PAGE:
In order to understand the impact that Twitter had in the post disaster relief efforts, I will look at two different data sources for analysis.
- UCLA’s Hypercities Japan Twitter Archive
A team from UCLA’s Digital Humanities Group archived twitter feeds for 30 days following the disaster, collecting more than 650,000 tweets. Using Twitter’s public search API, Tweets were selected based on the following criteria:
- User’s location is in Japan
- Included one of the following hashtags
- Sinsai.info database
Courtesy of Makoto Inoue, administrator for the sinsai.info ushahidi website, this database includes the official incident data of more than 20,000 reports curated and posted by hundreds of volunteers. More than 80% of the reports came from Twitter.
UCLA’s Twitter Archive
UCLA’s archive was collected over a 30 day period, from March 10 – April 11, via a cron job that queried Twitter’s search API every 3 minutes to collect relevant tweets. The tweets were subsequently saved on UCLA’s own database server. While the archive has more than 650,000 records, it is a small portion of the supposed 700 million total tweets recorded during the same time period, but nevertheless represents an accurate sampling of the sentiment presented by the social web during this time. One thing that should be noted is that the tweets were filtered by user’s locations, focusing only on users based in Japan.
Here’s a look at the raw numbers:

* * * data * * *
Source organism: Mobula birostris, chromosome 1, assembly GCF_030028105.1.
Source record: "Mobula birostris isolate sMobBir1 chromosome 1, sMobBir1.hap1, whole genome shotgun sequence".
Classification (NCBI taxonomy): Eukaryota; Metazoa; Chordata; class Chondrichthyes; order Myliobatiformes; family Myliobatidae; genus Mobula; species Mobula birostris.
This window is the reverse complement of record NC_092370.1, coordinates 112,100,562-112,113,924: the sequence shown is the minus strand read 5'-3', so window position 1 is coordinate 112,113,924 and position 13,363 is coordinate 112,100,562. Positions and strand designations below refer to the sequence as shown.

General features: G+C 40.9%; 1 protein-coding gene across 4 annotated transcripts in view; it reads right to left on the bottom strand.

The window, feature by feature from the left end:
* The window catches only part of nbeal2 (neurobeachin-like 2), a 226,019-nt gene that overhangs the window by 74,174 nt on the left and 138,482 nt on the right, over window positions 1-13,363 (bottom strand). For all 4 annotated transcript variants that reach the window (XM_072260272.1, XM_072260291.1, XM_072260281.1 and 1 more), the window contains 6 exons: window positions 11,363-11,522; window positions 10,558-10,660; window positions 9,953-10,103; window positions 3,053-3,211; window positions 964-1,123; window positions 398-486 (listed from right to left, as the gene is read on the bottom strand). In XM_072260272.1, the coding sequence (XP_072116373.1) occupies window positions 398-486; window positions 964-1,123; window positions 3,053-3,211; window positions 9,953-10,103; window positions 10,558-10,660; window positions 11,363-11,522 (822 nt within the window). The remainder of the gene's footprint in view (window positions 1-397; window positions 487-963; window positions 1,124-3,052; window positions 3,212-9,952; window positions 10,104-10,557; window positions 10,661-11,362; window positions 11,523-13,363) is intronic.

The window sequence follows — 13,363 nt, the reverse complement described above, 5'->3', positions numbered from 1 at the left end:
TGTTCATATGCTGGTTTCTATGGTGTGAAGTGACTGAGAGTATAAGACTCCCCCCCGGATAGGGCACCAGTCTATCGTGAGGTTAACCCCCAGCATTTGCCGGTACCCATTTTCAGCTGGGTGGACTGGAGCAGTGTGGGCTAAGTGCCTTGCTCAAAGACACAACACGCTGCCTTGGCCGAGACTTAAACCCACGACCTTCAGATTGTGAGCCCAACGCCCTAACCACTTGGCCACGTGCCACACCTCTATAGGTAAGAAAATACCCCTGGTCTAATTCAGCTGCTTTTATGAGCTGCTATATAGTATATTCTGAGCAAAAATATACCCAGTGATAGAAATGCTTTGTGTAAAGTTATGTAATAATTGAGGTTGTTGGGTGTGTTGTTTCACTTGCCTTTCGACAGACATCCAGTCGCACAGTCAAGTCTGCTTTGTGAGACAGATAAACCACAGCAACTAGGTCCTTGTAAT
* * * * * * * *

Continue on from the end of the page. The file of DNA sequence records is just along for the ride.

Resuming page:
- 666,552 Total number of tweets collected
- 232,914 Distinct users
- 558,040 Retweets (with the word “RT” in the text)
- 186,697 Distinct tweets
- 2.86 Average number of tweets per user during this 30 day period
- 84% Percentage of tweets that were “retweets”
The following chart shows a temporal display of the number of tweets per hour:
It is interesting to note that the highest number of tweets per hour comes about a month after the earthquake on April 7th at 11:32pm. This is likely to be due to the occurrence of the second largest aftershock that shook Japan at magnitude 7.1 (there was actually a 7.9 earthquake that followed 30 minutes after the main 9.0 earthquake on March 11th). At a time when the psychological, emotional and physical state of the nation was still frayed, it portrays the existing fears and distress of the population, through tweets like these:
Where are the users from?
One of the criteria of the data collection was to filter those that included a user profile location. Because of this, we are able to map the location of the users in this sample set during the 30 day period following the earthquake. Many users had the same location in their profile, accounting for a total of only 14,607 distinct locations (out of a total of 666,507 tweets). This means that many users had the same location in their profiles. The following are the top 10 most “popular” user profile locations. The location with the most users was in Shinjuku, Tokyo, with 24,169 users:
|6||渋谷区, 東京都 JP||9297|
|9||仙台市, 宮城県 JP||7450|
|10||Tokyo ときどき Kyoto||7311|
Out of the top 10 locations, only 3 are located outside of Tokyo. In number 4 is an odd Shimane Prefecture. In number 9 comes Sendai, Miyagi, which was the region most devastateed by the Tsunami. In number 10 is “Tokyo, sometimes Kyoto”.